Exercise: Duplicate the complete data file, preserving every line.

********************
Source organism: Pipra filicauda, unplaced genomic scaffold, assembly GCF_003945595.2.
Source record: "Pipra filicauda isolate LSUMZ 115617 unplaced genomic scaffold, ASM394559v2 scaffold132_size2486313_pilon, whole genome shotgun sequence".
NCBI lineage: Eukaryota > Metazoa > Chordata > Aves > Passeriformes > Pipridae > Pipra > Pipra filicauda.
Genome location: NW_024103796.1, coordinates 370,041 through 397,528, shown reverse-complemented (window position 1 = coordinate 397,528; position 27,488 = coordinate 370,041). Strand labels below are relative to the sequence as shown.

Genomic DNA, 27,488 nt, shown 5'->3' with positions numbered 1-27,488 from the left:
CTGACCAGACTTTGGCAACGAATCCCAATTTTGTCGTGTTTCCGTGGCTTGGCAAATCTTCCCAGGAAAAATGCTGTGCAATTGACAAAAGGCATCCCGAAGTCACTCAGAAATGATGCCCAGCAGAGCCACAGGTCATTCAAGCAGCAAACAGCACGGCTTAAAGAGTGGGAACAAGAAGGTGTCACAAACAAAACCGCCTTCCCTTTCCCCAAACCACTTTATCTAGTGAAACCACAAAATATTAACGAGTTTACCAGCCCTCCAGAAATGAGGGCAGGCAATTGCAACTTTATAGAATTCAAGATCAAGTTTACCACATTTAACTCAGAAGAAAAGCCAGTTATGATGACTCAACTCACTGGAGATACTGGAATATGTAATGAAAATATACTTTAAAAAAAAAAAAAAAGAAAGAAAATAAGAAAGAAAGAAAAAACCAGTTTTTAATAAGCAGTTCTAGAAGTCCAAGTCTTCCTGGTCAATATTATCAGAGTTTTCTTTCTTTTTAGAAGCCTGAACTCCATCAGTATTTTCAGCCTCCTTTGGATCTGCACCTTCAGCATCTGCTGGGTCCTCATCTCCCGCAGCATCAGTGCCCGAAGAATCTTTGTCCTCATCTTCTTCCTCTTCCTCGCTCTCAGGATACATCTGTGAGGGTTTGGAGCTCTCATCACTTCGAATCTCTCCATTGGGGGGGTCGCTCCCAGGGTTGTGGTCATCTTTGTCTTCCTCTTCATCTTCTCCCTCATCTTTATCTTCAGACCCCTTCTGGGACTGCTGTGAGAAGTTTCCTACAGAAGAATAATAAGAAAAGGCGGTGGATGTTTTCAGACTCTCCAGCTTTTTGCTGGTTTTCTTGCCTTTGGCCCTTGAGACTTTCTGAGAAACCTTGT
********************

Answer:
Source organism: Pipra filicauda, unplaced genomic scaffold, assembly GCF_003945595.2.
Source record: "Pipra filicauda isolate LSUMZ 115617 unplaced genomic scaffold, ASM394559v2 scaffold132_size2486313_pilon, whole genome shotgun sequence".
NCBI lineage: Eukaryota > Metazoa > Chordata > Aves > Passeriformes > Pipridae > Pipra > Pipra filicauda.
Genome location: NW_024103796.1, coordinates 370,041 through 397,528, shown reverse-complemented (window position 1 = coordinate 397,528; position 27,488 = coordinate 370,041). Strand labels below are relative to the sequence as shown.

Genomic DNA, 27,488 nt, shown 5'->3' with positions numbered 1-27,488 from the left:
CTGACCAGACTTTGGCAACGAATCCCAATTTTGTCGTGTTTCCGTGGCTTGGCAAATCTTCCCAGGAAAAATGCTGTGCAATTGACAAAAGGCATCCCGAAGTCACTCAGAAATGATGCCCAGCAGAGCCACAGGTCATTCAAGCAGCAAACAGCACGGCTTAAAGAGTGGGAACAAGAAGGTGTCACAAACAAAACCGCCTTCCCTTTCCCCAAACCACTTTATCTAGTGAAACCACAAAATATTAACGAGTTTACCAGCCCTCCAGAAATGAGGGCAGGCAATTGCAACTTTATAGAATTCAAGATCAAGTTTACCACATTTAACTCAGAAGAAAAGCCAGTTATGATGACTCAACTCACTGGAGATACTGGAATATGTAATGAAAATATACTTTAAAAAAAAAAAAAAAGAAAGAAAATAAGAAAGAAAGAAAAAACCAGTTTTTAATAAGCAGTTCTAGAAGTCCAAGTCTTCCTGGTCAATATTATCAGAGTTTTCTTTCTTTTTAGAAGCCTGAACTCCATCAGTATTTTCAGCCTCCTTTGGATCTGCACCTTCAGCATCTGCTGGGTCCTCATCTCCCGCAGCATCAGTGCCCGAAGAATCTTTGTCCTCATCTTCTTCCTCTTCCTCGCTCTCAGGATACATCTGTGAGGGTTTGGAGCTCTCATCACTTCGAATCTCTCCATTGGGGGGGTCGCTCCCAGGGTTGTGGTCATCTTTGTCTTCCTCTTCATCTTCTCCCTCATCTTTATCTTCAGACCCCTTCTGGGACTGCTGTGAGAAGTTTCCTACAGAAGAATAATAAGAAAAGGCGGTGGATGTTTTCAGACTCTCCAGCTTTTTGCTGGTTTTCTTGCCTTTGGCCCTTGAGACTTTCTGAGAAACCTTGT